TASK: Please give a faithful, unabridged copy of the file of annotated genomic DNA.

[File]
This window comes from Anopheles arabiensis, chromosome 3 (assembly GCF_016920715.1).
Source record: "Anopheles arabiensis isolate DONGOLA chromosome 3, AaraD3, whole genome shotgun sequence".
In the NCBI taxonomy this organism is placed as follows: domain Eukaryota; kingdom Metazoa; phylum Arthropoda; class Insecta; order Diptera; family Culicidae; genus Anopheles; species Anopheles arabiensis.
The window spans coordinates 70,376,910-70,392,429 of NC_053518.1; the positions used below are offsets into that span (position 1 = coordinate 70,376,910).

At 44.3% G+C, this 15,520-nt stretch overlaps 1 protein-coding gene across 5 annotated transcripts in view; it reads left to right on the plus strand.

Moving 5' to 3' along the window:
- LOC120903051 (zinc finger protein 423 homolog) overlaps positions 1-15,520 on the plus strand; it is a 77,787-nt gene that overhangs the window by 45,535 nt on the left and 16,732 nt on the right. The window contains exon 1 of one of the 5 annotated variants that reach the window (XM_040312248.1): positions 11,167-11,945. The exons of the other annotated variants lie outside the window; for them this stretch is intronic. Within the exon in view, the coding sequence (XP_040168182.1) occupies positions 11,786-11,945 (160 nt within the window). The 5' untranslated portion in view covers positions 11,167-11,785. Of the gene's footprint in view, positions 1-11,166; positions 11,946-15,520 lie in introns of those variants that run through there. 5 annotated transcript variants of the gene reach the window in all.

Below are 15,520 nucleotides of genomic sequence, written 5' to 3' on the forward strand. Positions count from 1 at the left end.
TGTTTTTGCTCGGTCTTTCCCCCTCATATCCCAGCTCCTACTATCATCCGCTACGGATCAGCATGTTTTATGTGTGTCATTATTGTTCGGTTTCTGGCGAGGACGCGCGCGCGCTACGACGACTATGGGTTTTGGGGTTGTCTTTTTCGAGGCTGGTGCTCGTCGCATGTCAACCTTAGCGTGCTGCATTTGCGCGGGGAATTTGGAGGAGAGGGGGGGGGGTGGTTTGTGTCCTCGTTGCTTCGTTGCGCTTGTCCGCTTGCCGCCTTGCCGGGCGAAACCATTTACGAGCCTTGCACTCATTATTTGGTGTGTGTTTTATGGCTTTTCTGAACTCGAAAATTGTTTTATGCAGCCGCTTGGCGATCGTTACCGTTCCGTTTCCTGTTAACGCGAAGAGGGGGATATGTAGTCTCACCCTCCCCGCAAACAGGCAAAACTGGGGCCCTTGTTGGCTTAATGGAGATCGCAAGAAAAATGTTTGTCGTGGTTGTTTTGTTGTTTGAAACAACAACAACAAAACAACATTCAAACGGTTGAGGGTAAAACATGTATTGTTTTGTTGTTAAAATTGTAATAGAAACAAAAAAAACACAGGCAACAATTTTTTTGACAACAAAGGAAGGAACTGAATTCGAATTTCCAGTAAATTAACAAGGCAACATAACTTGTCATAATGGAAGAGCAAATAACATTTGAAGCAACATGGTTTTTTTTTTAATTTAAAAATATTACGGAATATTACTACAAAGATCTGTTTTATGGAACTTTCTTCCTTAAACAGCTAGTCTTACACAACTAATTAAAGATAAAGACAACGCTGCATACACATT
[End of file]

This window comes from Anopheles arabiensis, chromosome 3 (assembly GCF_016920715.1).
Source record: "Anopheles arabiensis isolate DONGOLA chromosome 3, AaraD3, whole genome shotgun sequence".
In the NCBI taxonomy this organism is placed as follows: domain Eukaryota; kingdom Metazoa; phylum Arthropoda; class Insecta; order Diptera; family Culicidae; genus Anopheles; species Anopheles arabiensis.
The window spans coordinates 70,376,910-70,392,429 of NC_053518.1; the positions used below are offsets into that span (position 1 = coordinate 70,376,910).

At 44.3% G+C, this 15,520-nt stretch overlaps 1 protein-coding gene across 5 annotated transcripts in view; it reads left to right on the plus strand.

Moving 5' to 3' along the window:
- LOC120903051 (zinc finger protein 423 homolog) overlaps positions 1-15,520 on the plus strand; it is a 77,787-nt gene that overhangs the window by 45,535 nt on the left and 16,732 nt on the right. The window contains exon 1 of one of the 5 annotated variants that reach the window (XM_040312248.1): positions 11,167-11,945. The exons of the other annotated variants lie outside the window; for them this stretch is intronic. Within the exon in view, the coding sequence (XP_040168182.1) occupies positions 11,786-11,945 (160 nt within the window). The 5' untranslated portion in view covers positions 11,167-11,785. Of the gene's footprint in view, positions 1-11,166; positions 11,946-15,520 lie in introns of those variants that run through there. 5 annotated transcript variants of the gene reach the window in all.

Below are 15,520 nucleotides of genomic sequence, written 5' to 3' on the forward strand. Positions count from 1 at the left end.
TGTTTTTGCTCGGTCTTTCCCCCTCATATCCCAGCTCCTACTATCATCCGCTACGGATCAGCATGTTTTATGTGTGTCATTATTGTTCGGTTTCTGGCGAGGACGCGCGCGCGCTACGACGACTATGGGTTTTGGGGTTGTCTTTTTCGAGGCTGGTGCTCGTCGCATGTCAACCTTAGCGTGCTGCATTTGCGCGGGGAATTTGGAGGAGAGGGGGGGGGGTGGTTTGTGTCCTCGTTGCTTCGTTGCGCTTGTCCGCTTGCCGCCTTGCCGGGCGAAACCATTTACGAGCCTTGCACTCATTATTTGGTGTGTGTTTTATGGCTTTTCTGAACTCGAAAATTGTTTTATGCAGCCGCTTGGCGATCGTTACCGTTCCGTTTCCTGTTAACGCGAAGAGGGGGATATGTAGTCTCACCCTCCCCGCAAACAGGCAAAACTGGGGCCCTTGTTGGCTTAATGGAGATCGCAAGAAAAATGTTTGTCGTGGTTGTTTTGTTGTTTGAAACAACAACAACAAAACAACATTCAAACGGTTGAGGGTAAAACATGTATTGTTTTGTTGTTAAAATTGTAATAGAAACAAAAAAAACACAGGCAACAATTTTTTTGACAACAAAGGAAGGAACTGAATTCGAATTTCCAGTAAATTAACAAGGCAACATAACTTGTCATAATGGAAGAGCAAATAACATTTGAAGCAACATGGTTTTTTTTTTAATTTAAAAATATTACGGAATATTACTACAAAGATCTGTTTTATGGAACTTTCTTCCTTAAACAGCTAGTCTTACACAACTAATTAAAGATAAAGACAACGCTGCATACACATT